Companies eye CNMI as staging area in Guam buildup
The Saipan Tribune
Wednesday, April 02, 2008
By Mark Rabago, Assistant Editor
Companies hoping to save costs in the upcoming military buildup in Guam are looking at the CNMI as a possible staging ground for their operations.
This was confirmed recently by Department of Commerce Deputy Secretary Michael Ada, who said that his office has received quite a number of inquiries from businesses that are interested in warehousing, labor-intensive, and other related activities on the islands.
Ada said the CNMI is a viable option for these companies because of the islands' lower minimum wage and cheaper leasing terms vis-à-vis that of Guam.
Gov. Bengino R. Fitial's press secretary Charles P. Reyes agrees with Ada's assessment and added that another lure for companies is the Commonwealth's tax incentives and qualifying certificate program.
“Many companies interested in the military buildup in Guam may operate from the CNMI or be based in the CNMI because of our attractive tax incentives, including the QC program.”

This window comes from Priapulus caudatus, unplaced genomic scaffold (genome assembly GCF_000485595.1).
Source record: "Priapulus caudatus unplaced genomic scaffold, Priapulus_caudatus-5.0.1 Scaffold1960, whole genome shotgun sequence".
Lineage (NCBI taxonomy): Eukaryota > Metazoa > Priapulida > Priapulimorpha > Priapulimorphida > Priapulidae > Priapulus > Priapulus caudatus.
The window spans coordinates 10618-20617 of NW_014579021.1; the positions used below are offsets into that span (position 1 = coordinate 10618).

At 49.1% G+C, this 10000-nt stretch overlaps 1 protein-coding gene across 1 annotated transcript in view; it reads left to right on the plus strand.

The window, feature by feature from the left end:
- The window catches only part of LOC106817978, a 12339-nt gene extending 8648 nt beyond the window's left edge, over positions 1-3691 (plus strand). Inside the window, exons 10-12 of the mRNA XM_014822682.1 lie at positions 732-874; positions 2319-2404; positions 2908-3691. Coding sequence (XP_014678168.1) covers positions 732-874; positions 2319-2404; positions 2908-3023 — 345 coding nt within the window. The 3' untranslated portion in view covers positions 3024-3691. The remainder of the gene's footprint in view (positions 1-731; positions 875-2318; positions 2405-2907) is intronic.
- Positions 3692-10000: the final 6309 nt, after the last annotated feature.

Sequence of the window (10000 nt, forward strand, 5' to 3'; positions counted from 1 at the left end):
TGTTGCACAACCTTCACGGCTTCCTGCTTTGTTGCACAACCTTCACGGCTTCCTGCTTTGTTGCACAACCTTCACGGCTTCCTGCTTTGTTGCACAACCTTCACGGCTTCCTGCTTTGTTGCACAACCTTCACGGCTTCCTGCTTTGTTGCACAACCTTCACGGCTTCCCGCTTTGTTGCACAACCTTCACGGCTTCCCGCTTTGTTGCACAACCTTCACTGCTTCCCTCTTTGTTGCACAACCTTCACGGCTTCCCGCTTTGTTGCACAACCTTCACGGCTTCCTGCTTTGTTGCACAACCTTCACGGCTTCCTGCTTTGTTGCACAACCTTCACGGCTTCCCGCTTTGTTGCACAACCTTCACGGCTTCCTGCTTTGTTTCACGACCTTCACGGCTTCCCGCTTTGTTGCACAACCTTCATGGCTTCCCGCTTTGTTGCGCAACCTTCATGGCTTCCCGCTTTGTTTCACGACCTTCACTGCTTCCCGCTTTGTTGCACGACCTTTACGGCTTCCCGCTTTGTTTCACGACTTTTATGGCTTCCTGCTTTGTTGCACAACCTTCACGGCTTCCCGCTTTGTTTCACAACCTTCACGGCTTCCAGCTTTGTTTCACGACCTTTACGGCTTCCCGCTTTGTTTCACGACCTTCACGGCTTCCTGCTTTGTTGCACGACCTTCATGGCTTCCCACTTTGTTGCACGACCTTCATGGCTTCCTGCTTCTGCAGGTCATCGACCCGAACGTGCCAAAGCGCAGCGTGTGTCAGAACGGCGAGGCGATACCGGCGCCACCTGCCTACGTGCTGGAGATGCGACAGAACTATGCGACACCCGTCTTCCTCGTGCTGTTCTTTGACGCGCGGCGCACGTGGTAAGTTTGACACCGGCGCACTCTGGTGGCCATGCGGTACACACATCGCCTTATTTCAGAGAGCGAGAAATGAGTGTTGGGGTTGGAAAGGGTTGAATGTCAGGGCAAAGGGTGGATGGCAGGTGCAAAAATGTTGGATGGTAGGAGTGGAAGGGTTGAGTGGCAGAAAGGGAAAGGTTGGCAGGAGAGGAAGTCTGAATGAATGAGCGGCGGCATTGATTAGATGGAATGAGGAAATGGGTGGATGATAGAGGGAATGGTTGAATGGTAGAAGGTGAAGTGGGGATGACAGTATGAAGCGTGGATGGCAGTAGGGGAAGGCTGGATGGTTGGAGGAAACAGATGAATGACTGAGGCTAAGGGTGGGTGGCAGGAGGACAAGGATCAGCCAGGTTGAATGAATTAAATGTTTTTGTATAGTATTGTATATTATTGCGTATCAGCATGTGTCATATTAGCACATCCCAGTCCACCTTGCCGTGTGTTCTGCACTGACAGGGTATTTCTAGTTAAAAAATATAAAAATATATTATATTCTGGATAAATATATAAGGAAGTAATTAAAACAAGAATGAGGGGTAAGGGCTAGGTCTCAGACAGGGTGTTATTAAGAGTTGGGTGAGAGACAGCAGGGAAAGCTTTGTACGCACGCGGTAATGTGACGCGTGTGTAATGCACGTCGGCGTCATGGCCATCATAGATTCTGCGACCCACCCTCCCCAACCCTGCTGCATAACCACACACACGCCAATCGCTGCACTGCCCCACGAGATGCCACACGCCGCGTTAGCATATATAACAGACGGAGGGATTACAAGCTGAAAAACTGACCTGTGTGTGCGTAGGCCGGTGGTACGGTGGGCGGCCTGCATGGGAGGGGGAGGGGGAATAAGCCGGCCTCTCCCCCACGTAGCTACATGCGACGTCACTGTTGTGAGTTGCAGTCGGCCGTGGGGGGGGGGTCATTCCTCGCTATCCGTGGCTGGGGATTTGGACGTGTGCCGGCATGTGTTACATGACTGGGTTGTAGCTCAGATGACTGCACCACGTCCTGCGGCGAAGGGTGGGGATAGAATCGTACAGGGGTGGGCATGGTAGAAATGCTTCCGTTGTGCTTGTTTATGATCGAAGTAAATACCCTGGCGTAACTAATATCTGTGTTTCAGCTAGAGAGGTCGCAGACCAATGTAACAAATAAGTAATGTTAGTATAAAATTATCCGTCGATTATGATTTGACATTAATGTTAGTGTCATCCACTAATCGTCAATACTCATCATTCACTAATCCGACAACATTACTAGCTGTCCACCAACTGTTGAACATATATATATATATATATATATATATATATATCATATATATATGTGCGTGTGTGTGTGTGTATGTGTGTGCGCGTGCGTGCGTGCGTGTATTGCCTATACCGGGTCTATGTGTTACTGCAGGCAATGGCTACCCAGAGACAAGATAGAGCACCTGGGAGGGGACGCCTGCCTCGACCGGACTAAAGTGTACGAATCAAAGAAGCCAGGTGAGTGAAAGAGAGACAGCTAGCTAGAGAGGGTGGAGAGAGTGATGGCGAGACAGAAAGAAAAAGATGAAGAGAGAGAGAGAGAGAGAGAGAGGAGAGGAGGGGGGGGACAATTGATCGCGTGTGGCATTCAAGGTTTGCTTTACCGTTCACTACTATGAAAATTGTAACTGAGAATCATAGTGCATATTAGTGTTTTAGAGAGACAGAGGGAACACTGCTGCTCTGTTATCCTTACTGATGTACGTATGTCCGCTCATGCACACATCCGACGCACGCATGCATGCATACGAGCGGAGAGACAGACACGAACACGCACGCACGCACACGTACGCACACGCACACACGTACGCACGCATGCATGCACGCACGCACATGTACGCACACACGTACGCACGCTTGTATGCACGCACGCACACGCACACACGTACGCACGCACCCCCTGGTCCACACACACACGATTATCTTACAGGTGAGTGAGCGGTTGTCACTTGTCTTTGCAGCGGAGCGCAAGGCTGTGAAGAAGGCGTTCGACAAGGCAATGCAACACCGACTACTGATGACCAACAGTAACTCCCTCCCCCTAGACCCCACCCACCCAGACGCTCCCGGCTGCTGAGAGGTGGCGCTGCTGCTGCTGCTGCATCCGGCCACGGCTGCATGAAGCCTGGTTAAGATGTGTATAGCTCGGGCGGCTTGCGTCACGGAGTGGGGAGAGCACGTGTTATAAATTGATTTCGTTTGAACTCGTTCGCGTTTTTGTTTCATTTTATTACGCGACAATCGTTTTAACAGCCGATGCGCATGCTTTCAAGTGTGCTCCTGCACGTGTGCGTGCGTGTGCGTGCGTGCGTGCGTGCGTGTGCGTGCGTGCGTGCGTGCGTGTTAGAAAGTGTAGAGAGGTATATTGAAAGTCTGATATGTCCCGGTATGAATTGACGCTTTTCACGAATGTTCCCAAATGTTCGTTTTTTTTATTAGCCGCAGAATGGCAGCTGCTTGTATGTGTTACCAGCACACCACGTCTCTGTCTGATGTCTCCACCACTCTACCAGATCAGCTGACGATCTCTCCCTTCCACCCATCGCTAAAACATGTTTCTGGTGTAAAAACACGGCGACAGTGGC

Reyes added that, although the minimum wage was raised, the CNMI may still offer lower labor costs compared to Guam, and real estate rental or lease costs may also be lower.
“Lower taxes and lower labor costs may persuade some companies capitalizing on the military build up to base operations in the CNMI.”
He said the tax incentives and QC program were two of the reasons why the government managed to bring in additional air seats in spite of the fact that Japan Airlines pulled out.
In a recent interview with Fitial himself, the islands' chief executive championed the Commonwealth's competitive advantage in getting residual investment from the impending Guam military buildup.
“Because of our tax structure, lower tax rates, and qualifying certificate we stand a better chance at attracting companies that would cater to the military buildup projects than anywhere in the world,” he said during the Covenant Day celebrations held last March 24.
The $15-billion Guam military buildup is targeted for 2010-2014 following the relocation of 8,000 U.S. Marines and about 9,000 of their dependents to the U.S. territory from Okinawa, Japan.